“I think what matters most to the Foundation is that there is a shared pride in Laros Silk and all that it did in the community and how it continues to contribute,” said Jones Zondag. “So, as we look to continue the Project into our centennial year, we invite anyone with any knowledge they might have about the Laros Silk Company, R. K. Laros or the Laros family to come forward and contact me to share their story. Whether you might be a former employee, a family member of a former employee or just an individual who has some information of interest, your participation will be much appreciated.” Sharon Jones Zondag can be contacted at via email at firstname.lastname@example.org.
Longtime Laros Silk Company Employee, Marge Tarola, recounts her memories and experiences at the Laros Silk Company to reception guests.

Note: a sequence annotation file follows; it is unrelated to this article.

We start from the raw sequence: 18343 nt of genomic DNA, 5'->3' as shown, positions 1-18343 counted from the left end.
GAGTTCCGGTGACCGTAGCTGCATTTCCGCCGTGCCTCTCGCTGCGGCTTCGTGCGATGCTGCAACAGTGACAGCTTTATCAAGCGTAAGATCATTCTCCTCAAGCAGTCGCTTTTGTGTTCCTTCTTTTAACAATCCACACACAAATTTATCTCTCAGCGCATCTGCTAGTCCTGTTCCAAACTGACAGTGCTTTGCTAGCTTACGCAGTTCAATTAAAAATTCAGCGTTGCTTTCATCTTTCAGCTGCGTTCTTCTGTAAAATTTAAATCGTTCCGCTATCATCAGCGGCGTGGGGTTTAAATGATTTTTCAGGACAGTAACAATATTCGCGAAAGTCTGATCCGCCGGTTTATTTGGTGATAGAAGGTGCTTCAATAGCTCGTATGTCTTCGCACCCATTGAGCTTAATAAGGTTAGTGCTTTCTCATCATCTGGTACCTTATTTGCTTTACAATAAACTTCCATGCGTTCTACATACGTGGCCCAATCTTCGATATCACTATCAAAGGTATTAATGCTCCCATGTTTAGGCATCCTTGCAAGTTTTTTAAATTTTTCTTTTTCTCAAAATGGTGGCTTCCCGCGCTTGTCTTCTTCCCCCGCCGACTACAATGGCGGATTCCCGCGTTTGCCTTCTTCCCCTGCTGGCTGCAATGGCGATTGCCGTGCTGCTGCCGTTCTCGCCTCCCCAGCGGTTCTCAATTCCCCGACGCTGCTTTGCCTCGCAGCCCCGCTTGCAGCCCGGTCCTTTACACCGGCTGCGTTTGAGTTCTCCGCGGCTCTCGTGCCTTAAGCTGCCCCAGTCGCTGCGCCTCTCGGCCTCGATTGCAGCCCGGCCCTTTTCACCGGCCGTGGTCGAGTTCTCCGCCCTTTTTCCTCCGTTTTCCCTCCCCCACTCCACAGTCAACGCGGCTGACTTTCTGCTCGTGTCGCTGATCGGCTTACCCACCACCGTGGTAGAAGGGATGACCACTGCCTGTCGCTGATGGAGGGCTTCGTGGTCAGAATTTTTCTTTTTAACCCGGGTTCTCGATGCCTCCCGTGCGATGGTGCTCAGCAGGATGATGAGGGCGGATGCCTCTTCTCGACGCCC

R.K. Laros Foundation Trustee and R. K. Laros’ granddaughter, Elizabeth Shimer Bowers (L), speaks with Marge Tarola (R)
(L to R), Oral history interviewee, Norman King; IAL General Manager Bob Bilheimer & Marge Tarola
Laura Bennett Shelton, R.K. Laros Foundation Vice Chair and wife of R.K. Laros’ grandson, Peter Shelton (L), speaks with Marge Tarola (R)
Marge Tarola (seated) is honored at NMIH Reception May 22, 2019. (Standing L to R) Daughter, Marjorie Mainhart; oral history interviewees, Jacqueline & David Jones; Norman King; and Judy King Molder.
Marge Tarola (circled in yellow) at her sewing machine at the Laros Silk Company, Bethlehem, Pa. Circa 1948.